Thales was an ancient Greek philosopher born in Miletus in 620 BC best known for his belief that water is the fundamental principle of the world. Thales broke with the traditional view in Greece that events were caused by the will of the Olympic Gods, instead putting forth his water-based principle. In doing so, he was the first in ancient Greece to choose rationality and experience instead of myth to explain the past, present and future. For this reason, he is seen as both the first “philosopher” as well as the first “scientist” (i.e. natural philosophy) in the Western tradition.
Thales traveled throughout the ancient world gaining knowledge of Egyptian geometry as well as Babylonian astronomy. He is famously credited for five geometric theorems including the observation that a triangle inscribed in a semi-circle will always have a right angle. His wisdom was legendary and he is the only philosopher to be deemed one of the Seven Sages of Greece. He used his knowledge of astronomy to predict the eclipse of 585 BC, where the Lydians and the Medes who had been fighting for five years straight suddenly stopped due to the sun being blacked out in the middle of the day during a battle.
Thales recognized the importance of water for sustaining life. He saw that water could easily change from one state to the next, becoming vapor when heated, and ice when cooled. He reasoned that water is the ultimate principle (arche) of existence. In doing so, he was the first person in ancient Greece to break with the tradition that the Olympic Gods were responsible for creating the world and the events of the natural world. For example, instead of Poseidon, he saw the motion of subterranean water as responsible for earthquakes.
Thales saw water, not the Olympian Gods, as being divine. In ancient Greece, anything that can cause motion has a soul and is therefore living. Because water causes motion and is also eternal, Thales considered it the divine life-force of the world, responsible for its creation as well as all change. As such, he believed that “everything is full of Gods.” Likewise, because magnets cause motion in iron, as does amber when heated, he believed they have souls as well. This belief that things not normally considered to be alive are alive is called hylomorphism.
Due to his interest in astronomy, Thales also developed the legend of being the first “absent minded professor” in history. Plato tells us “Once while Thales was gazing upwards while doing astronomy, he fell into a well. A clever and delightful Thracian serving-girl is said to have made fun of him, since he was so eager to know the things in the heavens but failed to notice what was in front of him and right next to his feet.” (written in his dialogue Theaetetus)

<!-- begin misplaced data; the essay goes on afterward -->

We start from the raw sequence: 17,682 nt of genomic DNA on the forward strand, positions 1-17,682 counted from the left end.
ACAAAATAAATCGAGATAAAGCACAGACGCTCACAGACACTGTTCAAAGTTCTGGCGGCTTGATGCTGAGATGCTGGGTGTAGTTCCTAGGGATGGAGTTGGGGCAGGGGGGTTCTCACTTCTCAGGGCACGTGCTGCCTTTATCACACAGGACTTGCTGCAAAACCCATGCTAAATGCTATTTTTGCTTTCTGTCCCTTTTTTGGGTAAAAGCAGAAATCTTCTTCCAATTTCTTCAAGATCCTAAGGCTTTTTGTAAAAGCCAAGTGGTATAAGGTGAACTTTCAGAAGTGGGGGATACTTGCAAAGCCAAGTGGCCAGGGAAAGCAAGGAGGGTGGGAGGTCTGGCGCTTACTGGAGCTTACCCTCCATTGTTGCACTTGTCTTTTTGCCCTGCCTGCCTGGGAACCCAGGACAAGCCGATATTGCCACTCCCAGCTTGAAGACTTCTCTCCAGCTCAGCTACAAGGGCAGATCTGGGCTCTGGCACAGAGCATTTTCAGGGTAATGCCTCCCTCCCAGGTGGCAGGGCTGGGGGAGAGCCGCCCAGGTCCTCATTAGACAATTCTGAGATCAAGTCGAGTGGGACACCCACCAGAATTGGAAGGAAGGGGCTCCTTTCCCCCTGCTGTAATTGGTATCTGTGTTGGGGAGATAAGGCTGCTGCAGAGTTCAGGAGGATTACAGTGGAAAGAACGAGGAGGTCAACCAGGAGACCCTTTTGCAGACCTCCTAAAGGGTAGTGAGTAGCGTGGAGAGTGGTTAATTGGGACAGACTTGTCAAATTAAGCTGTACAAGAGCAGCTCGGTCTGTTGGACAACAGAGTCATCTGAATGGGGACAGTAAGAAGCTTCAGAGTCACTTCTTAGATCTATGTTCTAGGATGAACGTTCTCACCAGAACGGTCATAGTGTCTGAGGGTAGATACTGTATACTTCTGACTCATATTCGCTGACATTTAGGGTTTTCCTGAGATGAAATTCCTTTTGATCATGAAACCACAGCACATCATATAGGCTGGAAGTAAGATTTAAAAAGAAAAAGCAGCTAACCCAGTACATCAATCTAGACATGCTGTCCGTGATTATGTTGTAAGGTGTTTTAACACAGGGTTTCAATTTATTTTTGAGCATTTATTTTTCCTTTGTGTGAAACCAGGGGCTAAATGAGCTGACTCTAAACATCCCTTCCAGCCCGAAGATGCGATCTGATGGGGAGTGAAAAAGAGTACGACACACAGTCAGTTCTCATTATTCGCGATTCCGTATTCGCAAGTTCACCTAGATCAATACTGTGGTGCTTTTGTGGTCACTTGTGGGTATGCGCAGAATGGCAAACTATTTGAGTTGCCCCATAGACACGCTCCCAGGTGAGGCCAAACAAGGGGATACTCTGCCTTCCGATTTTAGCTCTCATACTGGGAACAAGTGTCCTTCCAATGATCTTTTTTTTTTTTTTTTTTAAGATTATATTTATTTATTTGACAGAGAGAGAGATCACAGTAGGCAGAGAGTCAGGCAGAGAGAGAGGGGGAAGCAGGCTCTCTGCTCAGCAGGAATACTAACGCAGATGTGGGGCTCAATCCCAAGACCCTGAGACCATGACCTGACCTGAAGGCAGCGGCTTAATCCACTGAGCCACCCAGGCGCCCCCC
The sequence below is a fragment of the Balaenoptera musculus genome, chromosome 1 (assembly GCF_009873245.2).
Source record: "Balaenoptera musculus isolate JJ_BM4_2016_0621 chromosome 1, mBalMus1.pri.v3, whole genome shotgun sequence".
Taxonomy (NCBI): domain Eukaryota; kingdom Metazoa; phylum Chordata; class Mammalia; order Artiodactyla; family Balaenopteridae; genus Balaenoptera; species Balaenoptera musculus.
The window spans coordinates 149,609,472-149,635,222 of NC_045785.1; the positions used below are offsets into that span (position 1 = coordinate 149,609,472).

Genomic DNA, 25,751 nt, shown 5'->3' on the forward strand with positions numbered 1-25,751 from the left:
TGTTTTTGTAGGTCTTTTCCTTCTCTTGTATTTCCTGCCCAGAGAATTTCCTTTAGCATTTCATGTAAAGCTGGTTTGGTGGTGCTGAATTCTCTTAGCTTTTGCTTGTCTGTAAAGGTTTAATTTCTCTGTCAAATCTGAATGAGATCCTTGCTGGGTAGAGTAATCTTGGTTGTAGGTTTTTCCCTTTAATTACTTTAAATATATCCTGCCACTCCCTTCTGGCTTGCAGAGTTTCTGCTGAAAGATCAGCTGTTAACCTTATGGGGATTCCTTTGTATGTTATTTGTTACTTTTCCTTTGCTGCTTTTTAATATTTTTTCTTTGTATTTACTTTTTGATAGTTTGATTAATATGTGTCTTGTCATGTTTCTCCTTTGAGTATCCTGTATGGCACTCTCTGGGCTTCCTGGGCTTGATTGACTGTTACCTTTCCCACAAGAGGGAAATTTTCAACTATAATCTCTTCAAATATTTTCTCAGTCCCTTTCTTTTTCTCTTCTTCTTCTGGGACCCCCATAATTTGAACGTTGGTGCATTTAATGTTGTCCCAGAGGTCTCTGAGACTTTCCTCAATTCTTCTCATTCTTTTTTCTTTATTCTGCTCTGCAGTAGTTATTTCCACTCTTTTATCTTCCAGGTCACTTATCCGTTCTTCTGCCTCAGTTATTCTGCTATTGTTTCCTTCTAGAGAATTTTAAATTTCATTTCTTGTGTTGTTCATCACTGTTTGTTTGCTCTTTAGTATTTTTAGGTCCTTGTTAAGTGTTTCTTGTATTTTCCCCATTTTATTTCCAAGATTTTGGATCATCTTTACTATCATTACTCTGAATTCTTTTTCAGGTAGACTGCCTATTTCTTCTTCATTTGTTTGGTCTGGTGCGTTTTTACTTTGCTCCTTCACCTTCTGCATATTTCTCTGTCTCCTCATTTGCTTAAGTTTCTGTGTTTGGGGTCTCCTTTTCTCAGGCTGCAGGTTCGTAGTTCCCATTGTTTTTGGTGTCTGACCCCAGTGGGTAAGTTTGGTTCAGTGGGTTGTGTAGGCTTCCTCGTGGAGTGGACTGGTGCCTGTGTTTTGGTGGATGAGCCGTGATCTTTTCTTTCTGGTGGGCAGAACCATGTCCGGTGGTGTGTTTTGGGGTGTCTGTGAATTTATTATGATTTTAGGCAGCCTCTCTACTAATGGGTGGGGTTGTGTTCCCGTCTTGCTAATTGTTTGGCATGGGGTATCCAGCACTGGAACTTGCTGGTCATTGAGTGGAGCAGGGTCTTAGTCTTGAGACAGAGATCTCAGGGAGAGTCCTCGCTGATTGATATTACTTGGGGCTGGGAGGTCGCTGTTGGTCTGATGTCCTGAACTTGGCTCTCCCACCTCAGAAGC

He is also seen as the first person to show that philosophy is useful. Aristotle tells us “The story goes that when they found fault with him for his poverty, supposing that philosophy is useless, he learned from his astronomy that there would be a large crop of olives. Then, while it was still winter, he obtained a little money and made deposits on all the olive presses both in Miletus and in Chios. Since no one bid against him, he rented them cheaply. When the right time came, suddenly many tried to get the presses all at once, and he rented them out on whatever terms he wished, and so made a great deal of money. In this way he proved that philosophers can easily be wealthy if they desire, but this is not what they are interested in.” (written in his work Politics)
Thales is also considered the first person in ancient Greece to practice “natural philosophy.” He asked questions about nature of the earth and the heavens. He recognized the year can be divided into seasons, figured out dates for the solstices, and realized the year can be divided into 365 days. He is said to have recognized that the earth is shaped like a sphere, and to have proposed diameters for the sun and moon. He helped his fellow Milesian sailors and maritime traders by recognizing that it would be better to navigate by Ursa Minor instead of Ursa Major since it’s position in the sky changes less.
Five geometric theorems have been credited to Thales about the nature of circles and triangles. He is said to have been the first to introduce geometry to Greece, and that he learned geometry while traveling in Egypt. He observed the way they would remeasure land after flooding, and it is said that he figured out the height of a pyramid by measuring it’s shadow at a time of day when the two would be the same height. The five geometric theorems are: 1. that a circle is cut in half by its diameter 2. that when a triangle has two opposite sides of equal length their angles will also be equal 3. the intersection of two straight lines creates equal and opposite angles 4. a triangle inscribed in a semicircle creates a right angle, and 5. if the base of a triangle and the two angles at its base are known, then the triangle is known. And while Thales was unable to provide “formal” mathematical proofs, he could have easily proven these theorems through direct observation.
Thales benefited from living in a time and place which allowed for a good amount of freedom of thought and expression. As a city (polis), Miletus was aristocratic and secular, independent of large centralized religious and political institutions. Here, Thales was able to engage in a new way of thinking and discussion with other philosophers, notably Anaximander and Anaximenes, that encouraged asking questions, being critical, providing evidence or justification for one’s beliefs, and explaining things in a rational way. Together, Thales and the other Milesian philosophers sought to find explanations for nature in underlying principles rather than mythology. Thales was so revered, of a wise person it was exclaimed “The man’s a Thales!”